Dixie State University holds a place on the Foundation for Individual Rights in Education’s top ten worst colleges for freedom of speech list not without reason.
The fight against these rights has impacted faculty and staff relationships. It has lead to two editorials published within the last year. Now, the DSU Student Fees Allocation Committee plans to propose to the DSU Board of Trustees that the Dixie Sun News’ student fees be decreased for a second time.
Last year, the Dixie Sun News attended the SFAC hearings to defend its right to $1 of student fees that are put toward the student news organization. After presenting how its fees were used, the committee attempted to cut the Dixie Sun News’ fees without even a courtesy call. The staff marched down to the Truth in Tuition meeting and the cut was reversed.
This year again, the SFAC asked the news organization to present again and show how they had improved the utilization of these fees this year. Adviser Rhiannon Bent, editor-in-chief Ryann Heinlen, news editor Abby Doman, and opinion editor Kelly Seaton went before the committee in February and presented their findings as well as established why they believe the news organization deserves to maintain its $1 allocation.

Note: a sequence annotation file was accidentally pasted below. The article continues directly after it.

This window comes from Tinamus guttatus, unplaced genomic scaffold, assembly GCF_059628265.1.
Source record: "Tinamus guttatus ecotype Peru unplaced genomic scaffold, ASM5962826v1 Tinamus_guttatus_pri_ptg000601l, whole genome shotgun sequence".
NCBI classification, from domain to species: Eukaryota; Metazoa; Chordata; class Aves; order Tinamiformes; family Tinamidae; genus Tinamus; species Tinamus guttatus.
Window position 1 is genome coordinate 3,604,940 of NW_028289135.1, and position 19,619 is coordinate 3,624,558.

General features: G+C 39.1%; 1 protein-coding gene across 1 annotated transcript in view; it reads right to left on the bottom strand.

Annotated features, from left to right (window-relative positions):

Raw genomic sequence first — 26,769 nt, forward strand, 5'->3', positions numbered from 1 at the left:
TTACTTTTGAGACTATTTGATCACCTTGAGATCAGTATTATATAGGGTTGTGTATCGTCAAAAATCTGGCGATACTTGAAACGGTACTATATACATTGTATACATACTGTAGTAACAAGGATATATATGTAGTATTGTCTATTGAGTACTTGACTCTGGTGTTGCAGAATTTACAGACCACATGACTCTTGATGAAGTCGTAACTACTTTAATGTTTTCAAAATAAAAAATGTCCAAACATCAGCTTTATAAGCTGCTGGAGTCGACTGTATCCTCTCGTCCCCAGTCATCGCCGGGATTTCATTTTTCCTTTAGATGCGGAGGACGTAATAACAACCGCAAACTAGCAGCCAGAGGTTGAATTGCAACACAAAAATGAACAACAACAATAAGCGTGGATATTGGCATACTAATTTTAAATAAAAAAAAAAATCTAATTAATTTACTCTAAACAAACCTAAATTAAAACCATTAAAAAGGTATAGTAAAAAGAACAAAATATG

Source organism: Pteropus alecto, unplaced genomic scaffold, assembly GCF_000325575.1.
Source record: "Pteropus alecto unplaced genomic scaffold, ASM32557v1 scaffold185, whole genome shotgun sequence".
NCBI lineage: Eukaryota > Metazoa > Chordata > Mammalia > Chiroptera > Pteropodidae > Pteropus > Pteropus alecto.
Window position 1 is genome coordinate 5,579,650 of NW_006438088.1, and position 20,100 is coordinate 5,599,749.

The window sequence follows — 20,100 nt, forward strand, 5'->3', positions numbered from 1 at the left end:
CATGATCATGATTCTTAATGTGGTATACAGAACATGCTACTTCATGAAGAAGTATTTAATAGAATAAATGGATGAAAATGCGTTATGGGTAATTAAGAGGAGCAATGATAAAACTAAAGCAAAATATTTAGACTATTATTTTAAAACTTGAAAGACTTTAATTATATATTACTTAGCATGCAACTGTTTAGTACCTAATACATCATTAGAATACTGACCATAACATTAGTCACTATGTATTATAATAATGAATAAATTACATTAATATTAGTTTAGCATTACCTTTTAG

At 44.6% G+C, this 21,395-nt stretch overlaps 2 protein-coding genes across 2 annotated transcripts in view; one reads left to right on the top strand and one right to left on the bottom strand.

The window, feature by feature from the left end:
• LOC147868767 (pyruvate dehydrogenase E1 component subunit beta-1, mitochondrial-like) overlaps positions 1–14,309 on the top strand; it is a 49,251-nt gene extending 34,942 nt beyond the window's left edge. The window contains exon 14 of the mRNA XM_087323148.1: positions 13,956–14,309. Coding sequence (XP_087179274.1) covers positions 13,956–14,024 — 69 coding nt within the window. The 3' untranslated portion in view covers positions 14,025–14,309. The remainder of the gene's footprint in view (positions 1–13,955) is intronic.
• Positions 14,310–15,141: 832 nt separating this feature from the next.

Because the system for selecting members of the SFAC is flawed, the Dixie Sun News staff knew before presenting the first time that an uphill battle would be ahead.
The selection process
The SFAC is meant to act as an impartial, advisory body and separate from student leadership; however, the DSU Student Association is the body that chooses members that sit on SFAC. This creates a biased committee that not only dictates their own fees, but also the fees of those who serve as their checks and balance system.
On the reviewing committee, for instance, over 50 percent of members were associated with the DSU Student Association; there was also a current athlete and a Multicultural and Inclusion Center director’s immediate relative.
On the other hand, it was a former Dixie Sun News reporter, not a current member, that was included to represent our concerns. This is unconventional for student fees committees across the state. Adviser Rhiannon Bent also requested a current member be put on the committee, and this is what we got instead.
It is key to mention here that the Dixie Sun News receives the lowest amount of student fees on campus and the lowest allocated journalism fees statewide. Across the state, newspaper allocations range anywhere from $2 to $8.
With this information, even after a presentation with thorough evidence proving the SFAC ’s recommendations from last year were taken into consideration, the fees received a 25 percent cut. This means the Dixie Sun News would only receive $0.75 per student if the SFAC’s recommendation is approved by the board of trustees.
The committee had two main arguments for this cut: the Dixie Sun News produces waste through the newspaper and we should focus more on an online presence.